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Measuring Ambiguity Preferences

Listed author(s):
  • Schröder, David
  • Cavatorta, Elisa
Registered author(s):

    Ambiguity aversion has shown to be economically relevant and has been proposed as an explanation for many phenomena in economics and fi nance. While the literature has suggested a large variety of elicitation methods to measure ambiguity preferences, their consistency and reliability it is rarely evaluated. This is the fi rst study that systematically analyses the consistency of individual ambiguity preferences elicited using a variety of incentivized tasks, non-incentivized thought experiments and survey questions. We fi nd a high degree of aggregate consistency across elicitation methods, but large discrepancies in degrees of individual consistency in pair-wise tasks comparisons. Finally, the study identi es a set of non-incentivized tasks that predict ambiguity attitudes elicited experimentally which may serve as a viable alternative when running laboratory experiments is unfeasible.

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    File URL: https://www.econstor.eu/bitstream/10419/100593/1/VfS_2014_pid_665.pdf
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    Paper provided by Verein für Socialpolitik / German Economic Association in its series Annual Conference 2014 (Hamburg): Evidence-based Economic Policy with number 100593.

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    Date of creation: 2014
    Handle: RePEc:zbw:vfsc14:100593
    Contact details of provider: Web page: http://www.socialpolitik.org/
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    1. Sujoy Chakravarty & Jaideep Roy, 2009. "Recursive expected utility and the separation of attitudes towards risk and ambiguity: an experimental study," Theory and Decision, Springer, vol. 66(3), pages 199-228, March.
    2. Thomas Dohmen & Armin Falk & David Huffman & Uwe Sunde & Jürgen Schupp & Gert G. Wagner, 2011. "Individual Risk Attitudes: Measurement, Determinants, And Behavioral Consequences," Journal of the European Economic Association, European Economic Association, vol. 9(3), pages 522-550, 06.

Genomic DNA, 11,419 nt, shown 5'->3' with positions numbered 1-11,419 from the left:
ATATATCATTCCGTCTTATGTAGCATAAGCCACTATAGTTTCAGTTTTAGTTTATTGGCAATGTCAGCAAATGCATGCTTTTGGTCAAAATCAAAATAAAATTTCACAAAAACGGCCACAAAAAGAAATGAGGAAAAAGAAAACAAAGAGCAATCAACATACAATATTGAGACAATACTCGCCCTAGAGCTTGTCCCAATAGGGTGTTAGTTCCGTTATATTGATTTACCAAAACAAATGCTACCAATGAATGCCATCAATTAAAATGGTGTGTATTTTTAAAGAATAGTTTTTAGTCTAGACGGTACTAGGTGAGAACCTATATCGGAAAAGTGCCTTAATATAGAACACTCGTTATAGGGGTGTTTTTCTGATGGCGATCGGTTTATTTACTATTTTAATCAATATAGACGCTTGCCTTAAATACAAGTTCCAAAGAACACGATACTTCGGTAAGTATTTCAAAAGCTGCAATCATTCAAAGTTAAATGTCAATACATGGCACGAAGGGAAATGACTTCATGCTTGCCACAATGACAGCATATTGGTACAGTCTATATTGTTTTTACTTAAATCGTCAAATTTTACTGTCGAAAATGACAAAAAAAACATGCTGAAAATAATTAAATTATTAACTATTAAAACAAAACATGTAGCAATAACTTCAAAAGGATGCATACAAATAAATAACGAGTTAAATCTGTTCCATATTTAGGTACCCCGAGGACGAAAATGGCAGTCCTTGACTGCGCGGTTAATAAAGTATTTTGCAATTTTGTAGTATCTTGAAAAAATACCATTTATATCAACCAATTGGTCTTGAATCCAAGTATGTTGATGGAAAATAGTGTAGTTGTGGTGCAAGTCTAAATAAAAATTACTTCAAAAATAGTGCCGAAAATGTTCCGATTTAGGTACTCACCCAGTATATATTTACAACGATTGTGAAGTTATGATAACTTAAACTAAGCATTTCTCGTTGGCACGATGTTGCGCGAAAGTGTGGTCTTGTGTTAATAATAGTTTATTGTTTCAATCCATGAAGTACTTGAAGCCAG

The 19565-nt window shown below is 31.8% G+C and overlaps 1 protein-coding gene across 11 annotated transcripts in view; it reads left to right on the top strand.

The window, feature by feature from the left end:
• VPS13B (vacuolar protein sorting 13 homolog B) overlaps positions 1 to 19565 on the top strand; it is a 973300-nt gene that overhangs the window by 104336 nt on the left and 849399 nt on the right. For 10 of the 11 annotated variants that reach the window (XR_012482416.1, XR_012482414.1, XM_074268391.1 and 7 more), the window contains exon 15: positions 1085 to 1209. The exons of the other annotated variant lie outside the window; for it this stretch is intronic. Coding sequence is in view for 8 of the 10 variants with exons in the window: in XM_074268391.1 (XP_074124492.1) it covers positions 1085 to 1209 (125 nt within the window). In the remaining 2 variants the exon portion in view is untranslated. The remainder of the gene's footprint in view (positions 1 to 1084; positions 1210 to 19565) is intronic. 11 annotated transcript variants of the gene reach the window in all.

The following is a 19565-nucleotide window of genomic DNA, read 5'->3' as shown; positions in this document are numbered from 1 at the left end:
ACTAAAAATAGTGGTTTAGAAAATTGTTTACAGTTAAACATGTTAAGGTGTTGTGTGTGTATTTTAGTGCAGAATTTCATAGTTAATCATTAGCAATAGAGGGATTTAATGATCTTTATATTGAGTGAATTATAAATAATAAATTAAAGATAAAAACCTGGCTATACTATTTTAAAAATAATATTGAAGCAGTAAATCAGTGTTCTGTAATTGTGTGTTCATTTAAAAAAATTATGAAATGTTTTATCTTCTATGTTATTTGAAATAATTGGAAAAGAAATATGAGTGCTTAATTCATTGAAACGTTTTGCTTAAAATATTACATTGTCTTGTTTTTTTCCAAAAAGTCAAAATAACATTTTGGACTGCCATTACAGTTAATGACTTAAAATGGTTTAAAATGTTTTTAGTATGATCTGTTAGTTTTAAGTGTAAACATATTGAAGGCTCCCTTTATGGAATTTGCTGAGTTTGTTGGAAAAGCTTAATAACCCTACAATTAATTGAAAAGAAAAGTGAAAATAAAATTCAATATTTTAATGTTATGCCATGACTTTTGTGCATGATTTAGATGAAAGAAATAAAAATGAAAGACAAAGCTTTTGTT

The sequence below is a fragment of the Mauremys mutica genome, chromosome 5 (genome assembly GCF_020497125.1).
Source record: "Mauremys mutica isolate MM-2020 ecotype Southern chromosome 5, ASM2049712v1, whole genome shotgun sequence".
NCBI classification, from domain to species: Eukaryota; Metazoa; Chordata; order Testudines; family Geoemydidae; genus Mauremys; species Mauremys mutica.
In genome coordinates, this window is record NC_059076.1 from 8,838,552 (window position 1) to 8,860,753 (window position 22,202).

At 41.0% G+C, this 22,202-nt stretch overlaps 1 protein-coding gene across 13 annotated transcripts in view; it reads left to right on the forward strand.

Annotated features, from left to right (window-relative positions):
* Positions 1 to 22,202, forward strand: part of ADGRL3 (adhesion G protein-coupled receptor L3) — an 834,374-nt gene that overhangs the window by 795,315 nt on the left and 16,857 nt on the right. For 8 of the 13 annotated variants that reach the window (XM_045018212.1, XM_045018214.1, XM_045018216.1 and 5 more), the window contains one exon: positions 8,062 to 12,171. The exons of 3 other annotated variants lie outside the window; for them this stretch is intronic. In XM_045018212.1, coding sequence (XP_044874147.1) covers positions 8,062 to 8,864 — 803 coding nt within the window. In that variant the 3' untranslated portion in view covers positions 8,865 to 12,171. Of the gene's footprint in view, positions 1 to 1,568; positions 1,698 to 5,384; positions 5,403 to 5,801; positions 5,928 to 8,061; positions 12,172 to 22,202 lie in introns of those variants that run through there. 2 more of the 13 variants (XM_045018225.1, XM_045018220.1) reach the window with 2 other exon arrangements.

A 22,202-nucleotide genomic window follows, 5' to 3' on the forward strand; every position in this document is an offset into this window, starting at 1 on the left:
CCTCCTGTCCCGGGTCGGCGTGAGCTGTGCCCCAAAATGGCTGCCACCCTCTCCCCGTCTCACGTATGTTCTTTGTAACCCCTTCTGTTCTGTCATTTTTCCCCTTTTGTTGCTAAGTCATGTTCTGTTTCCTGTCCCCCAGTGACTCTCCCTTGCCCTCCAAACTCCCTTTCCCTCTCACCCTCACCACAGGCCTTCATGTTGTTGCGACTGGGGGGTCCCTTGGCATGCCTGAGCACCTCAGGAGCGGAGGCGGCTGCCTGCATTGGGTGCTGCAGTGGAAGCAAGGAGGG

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    7. Zengjing Chen & Larry Epstein, 2002. "Ambiguity, Risk, and Asset Returns in Continuous Time," Econometrica, Econometric Society, vol. 70(4), pages 1403-1443, July.
    8. Dean Spears, 2013. "Poverty and probability: aspiration and aversion to compound lotteries in El Salvador and India," Experimental Economics, Springer;Economic Science Association, vol. 16(3), pages 263-284, September.
    9. Mohammed Abdellaoui & Aurelien Baillon & Laetitia Placido & Peter P. Wakker, 2011. "The Rich Domain of Uncertainty: Source Functions and Their Experimental Implementation," American Economic Review, American Economic Association, vol. 101(2), pages 695-723, April.
    10. Akay, Alpaslan & Martinsson, Peter & Medhin, Haileselassie & Trautmann, Stefan T., 2009. "Attitudes toward Uncertainty among the Poor: Evidence from Rural Ethiopia," IZA Discussion Papers 4225, Institute for the Study of Labor (IZA).
    11. Chateauneuf, Alain & Eichberger, Jurgen & Grant, Simon, 2007. "Choice under uncertainty with the best and worst in mind: Neo-additive capacities," Journal of Economic Theory, Elsevier, vol. 137(1), pages 538-567, November.
    12. Bernd Hardeweg & Lukas Menkhoff & Hermann Waibel, 2013. "Experimentally Validated Survey Evidence on Individual Risk Attitudes in Rural Thailand," Economic Development and Cultural Change, University of Chicago Press, vol. 61(4), pages 859-888.
    13. Craig R. Fox & Amos Tversky, 1995. "Ambiguity Aversion and Comparative Ignorance," The Quarterly Journal of Economics, Oxford University Press, vol. 110(3), pages 585-603.
    14. Sujoy Mukerji & Jean-Marc Tallon, 2001. "Ambiguity Aversion and Incompleteness of Financial Markets," Review of Economic Studies, Oxford University Press, vol. 68(4), pages 883-904.
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    16. Gilboa, Itzhak & Schmeidler, David, 1989. "Maxmin expected utility with non-unique prior," Journal of Mathematical Economics, Elsevier, vol. 18(2), pages 141-153, April.
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